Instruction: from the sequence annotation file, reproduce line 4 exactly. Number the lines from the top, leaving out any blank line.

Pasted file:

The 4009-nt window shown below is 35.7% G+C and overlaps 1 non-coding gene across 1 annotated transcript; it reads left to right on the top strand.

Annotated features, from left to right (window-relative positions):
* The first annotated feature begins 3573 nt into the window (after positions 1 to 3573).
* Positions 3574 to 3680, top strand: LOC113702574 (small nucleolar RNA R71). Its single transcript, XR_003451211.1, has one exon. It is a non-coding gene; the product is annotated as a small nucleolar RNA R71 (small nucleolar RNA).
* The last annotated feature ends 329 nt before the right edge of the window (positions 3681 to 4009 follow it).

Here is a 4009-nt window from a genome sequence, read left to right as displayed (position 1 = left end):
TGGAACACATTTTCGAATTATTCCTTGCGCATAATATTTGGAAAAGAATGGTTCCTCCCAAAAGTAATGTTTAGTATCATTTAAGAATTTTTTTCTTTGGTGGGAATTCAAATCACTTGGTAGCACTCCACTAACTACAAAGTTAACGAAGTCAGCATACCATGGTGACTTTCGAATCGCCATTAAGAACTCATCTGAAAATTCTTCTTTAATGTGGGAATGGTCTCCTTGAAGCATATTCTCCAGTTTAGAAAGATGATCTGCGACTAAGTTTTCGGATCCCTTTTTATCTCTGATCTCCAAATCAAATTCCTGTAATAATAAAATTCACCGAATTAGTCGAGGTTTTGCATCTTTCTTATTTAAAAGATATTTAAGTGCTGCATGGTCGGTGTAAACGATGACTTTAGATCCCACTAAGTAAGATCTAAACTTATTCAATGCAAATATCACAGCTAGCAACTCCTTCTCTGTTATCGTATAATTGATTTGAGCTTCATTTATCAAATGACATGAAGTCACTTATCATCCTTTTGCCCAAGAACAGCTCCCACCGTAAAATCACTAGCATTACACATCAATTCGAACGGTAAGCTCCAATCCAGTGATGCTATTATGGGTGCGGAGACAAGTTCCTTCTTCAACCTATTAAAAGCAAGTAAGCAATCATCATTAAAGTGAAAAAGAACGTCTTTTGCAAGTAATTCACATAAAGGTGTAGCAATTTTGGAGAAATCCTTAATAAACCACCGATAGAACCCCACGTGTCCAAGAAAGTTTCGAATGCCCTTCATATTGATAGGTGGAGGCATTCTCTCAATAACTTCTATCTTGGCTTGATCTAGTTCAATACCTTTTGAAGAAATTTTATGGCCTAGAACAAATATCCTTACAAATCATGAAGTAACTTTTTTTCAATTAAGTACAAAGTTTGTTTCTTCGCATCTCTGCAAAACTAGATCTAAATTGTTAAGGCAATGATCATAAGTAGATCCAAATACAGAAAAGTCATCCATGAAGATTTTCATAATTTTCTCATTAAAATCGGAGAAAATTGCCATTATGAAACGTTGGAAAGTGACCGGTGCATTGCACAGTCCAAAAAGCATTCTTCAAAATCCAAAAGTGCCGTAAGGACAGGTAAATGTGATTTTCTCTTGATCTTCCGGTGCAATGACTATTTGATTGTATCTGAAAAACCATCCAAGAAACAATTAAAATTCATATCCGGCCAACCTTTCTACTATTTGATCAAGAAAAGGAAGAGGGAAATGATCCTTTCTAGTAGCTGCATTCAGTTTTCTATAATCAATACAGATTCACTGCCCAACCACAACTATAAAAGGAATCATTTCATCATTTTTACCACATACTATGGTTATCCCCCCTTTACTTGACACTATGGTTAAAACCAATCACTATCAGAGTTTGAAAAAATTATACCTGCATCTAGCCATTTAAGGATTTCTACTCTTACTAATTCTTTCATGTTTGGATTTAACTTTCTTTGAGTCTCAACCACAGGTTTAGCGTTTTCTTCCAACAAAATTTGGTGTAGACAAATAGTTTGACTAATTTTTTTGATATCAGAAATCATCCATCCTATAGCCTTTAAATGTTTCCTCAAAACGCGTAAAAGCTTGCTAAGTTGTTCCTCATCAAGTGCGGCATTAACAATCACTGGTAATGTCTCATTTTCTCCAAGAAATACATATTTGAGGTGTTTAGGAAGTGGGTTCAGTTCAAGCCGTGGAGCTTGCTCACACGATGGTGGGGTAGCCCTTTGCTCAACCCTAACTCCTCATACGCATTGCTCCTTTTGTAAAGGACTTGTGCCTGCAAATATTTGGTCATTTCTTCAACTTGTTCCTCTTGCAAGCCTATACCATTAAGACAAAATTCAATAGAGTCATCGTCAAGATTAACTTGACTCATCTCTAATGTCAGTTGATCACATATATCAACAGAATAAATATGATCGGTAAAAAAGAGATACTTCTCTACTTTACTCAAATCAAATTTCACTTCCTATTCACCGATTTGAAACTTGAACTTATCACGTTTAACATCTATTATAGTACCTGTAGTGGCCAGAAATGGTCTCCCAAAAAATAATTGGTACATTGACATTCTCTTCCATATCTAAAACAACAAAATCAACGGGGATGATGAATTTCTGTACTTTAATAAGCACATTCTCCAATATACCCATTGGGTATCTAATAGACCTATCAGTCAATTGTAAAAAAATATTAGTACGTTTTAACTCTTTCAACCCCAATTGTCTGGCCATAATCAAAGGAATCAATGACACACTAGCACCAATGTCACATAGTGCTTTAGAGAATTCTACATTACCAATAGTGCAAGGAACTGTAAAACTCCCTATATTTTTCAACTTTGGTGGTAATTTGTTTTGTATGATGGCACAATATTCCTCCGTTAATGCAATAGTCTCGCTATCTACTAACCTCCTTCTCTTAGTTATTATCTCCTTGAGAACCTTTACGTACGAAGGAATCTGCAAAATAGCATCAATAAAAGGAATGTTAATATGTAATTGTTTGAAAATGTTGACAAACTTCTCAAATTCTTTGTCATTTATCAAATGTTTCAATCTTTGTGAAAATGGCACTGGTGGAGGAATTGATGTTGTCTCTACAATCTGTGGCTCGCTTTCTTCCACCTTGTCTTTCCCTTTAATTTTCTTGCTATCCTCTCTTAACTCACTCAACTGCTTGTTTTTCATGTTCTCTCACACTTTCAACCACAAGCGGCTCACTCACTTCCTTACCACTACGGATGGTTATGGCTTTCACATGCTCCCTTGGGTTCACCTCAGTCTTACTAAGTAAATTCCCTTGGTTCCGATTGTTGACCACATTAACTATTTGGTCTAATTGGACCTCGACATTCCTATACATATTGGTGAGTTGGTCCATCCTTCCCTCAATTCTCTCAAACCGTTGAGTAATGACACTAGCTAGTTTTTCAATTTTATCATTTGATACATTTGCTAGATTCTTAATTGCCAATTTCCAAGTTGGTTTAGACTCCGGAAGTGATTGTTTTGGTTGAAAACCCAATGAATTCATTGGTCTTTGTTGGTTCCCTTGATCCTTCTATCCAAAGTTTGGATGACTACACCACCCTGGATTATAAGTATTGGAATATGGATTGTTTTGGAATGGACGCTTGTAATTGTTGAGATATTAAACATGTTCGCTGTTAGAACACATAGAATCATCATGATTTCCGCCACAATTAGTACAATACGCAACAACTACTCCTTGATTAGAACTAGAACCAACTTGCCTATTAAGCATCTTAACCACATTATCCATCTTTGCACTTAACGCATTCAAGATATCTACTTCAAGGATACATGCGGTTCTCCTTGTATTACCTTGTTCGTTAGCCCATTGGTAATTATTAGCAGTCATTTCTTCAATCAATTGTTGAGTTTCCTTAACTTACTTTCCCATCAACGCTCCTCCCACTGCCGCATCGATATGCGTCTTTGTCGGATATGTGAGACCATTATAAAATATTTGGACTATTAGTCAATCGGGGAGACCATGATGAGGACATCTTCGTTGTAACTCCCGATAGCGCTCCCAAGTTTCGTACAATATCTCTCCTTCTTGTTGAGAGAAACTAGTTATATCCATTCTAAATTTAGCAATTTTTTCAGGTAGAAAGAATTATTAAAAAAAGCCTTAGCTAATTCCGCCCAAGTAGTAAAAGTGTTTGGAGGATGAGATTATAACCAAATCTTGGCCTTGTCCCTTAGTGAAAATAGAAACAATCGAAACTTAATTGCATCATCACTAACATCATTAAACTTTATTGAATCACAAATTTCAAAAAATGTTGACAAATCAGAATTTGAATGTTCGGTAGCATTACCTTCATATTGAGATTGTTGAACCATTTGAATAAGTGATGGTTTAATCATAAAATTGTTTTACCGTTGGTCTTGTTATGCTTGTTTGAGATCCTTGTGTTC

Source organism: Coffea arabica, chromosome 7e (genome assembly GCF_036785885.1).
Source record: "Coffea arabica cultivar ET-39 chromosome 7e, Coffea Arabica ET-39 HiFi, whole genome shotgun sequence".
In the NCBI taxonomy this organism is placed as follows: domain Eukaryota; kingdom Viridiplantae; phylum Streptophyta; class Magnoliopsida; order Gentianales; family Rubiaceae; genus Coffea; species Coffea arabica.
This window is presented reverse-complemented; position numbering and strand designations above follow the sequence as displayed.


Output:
* Positions 3574 to 3680, top strand: LOC113702574 (small nucleolar RNA R71). Its single transcript, XR_003451211.1, has one exon. It is a non-coding gene; the product is annotated as a small nucleolar RNA R71 (small nucleolar RNA).